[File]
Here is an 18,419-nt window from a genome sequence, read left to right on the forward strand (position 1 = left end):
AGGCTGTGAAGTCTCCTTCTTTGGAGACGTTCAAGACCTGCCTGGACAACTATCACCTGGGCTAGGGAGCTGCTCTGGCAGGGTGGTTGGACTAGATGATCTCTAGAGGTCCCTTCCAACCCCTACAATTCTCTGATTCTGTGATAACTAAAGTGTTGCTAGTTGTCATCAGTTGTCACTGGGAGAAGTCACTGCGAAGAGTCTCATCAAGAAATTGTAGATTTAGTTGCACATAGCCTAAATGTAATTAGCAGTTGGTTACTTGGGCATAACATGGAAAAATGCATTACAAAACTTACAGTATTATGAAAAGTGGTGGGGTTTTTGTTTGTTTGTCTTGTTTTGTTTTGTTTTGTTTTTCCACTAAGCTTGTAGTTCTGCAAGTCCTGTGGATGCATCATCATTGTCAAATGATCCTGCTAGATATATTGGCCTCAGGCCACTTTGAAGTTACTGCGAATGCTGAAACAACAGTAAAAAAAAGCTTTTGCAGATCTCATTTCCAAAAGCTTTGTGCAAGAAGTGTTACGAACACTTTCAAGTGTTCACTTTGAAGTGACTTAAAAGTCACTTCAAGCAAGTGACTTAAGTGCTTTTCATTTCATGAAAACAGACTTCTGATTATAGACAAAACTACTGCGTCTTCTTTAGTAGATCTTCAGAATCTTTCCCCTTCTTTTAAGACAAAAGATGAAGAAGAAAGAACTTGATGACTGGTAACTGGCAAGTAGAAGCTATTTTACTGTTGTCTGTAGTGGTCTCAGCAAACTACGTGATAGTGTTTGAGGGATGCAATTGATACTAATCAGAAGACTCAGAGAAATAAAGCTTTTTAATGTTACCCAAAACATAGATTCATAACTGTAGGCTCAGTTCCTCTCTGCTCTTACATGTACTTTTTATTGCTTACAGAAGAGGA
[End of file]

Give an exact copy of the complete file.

Here is an 18,419-nt window from a genome sequence, read left to right on the forward strand (position 1 = left end):
AGGCTGTGAAGTCTCCTTCTTTGGAGACGTTCAAGACCTGCCTGGACAACTATCACCTGGGCTAGGGAGCTGCTCTGGCAGGGTGGTTGGACTAGATGATCTCTAGAGGTCCCTTCCAACCCCTACAATTCTCTGATTCTGTGATAACTAAAGTGTTGCTAGTTGTCATCAGTTGTCACTGGGAGAAGTCACTGCGAAGAGTCTCATCAAGAAATTGTAGATTTAGTTGCACATAGCCTAAATGTAATTAGCAGTTGGTTACTTGGGCATAACATGGAAAAATGCATTACAAAACTTACAGTATTATGAAAAGTGGTGGGGTTTTTGTTTGTTTGTCTTGTTTTGTTTTGTTTTGTTTTTCCACTAAGCTTGTAGTTCTGCAAGTCCTGTGGATGCATCATCATTGTCAAATGATCCTGCTAGATATATTGGCCTCAGGCCACTTTGAAGTTACTGCGAATGCTGAAACAACAGTAAAAAAAAGCTTTTGCAGATCTCATTTCCAAAAGCTTTGTGCAAGAAGTGTTACGAACACTTTCAAGTGTTCACTTTGAAGTGACTTAAAAGTCACTTCAAGCAAGTGACTTAAGTGCTTTTCATTTCATGAAAACAGACTTCTGATTATAGACAAAACTACTGCGTCTTCTTTAGTAGATCTTCAGAATCTTTCCCCTTCTTTTAAGACAAAAGATGAAGAAGAAAGAACTTGATGACTGGTAACTGGCAAGTAGAAGCTATTTTACTGTTGTCTGTAGTGGTCTCAGCAAACTACGTGATAGTGTTTGAGGGATGCAATTGATACTAATCAGAAGACTCAGAGAAATAAAGCTTTTTAATGTTACCCAAAACATAGATTCATAACTGTAGGCTCAGTTCCTCTCTGCTCTTACATGTACTTTTTATTGCTTACAGAAGAGGA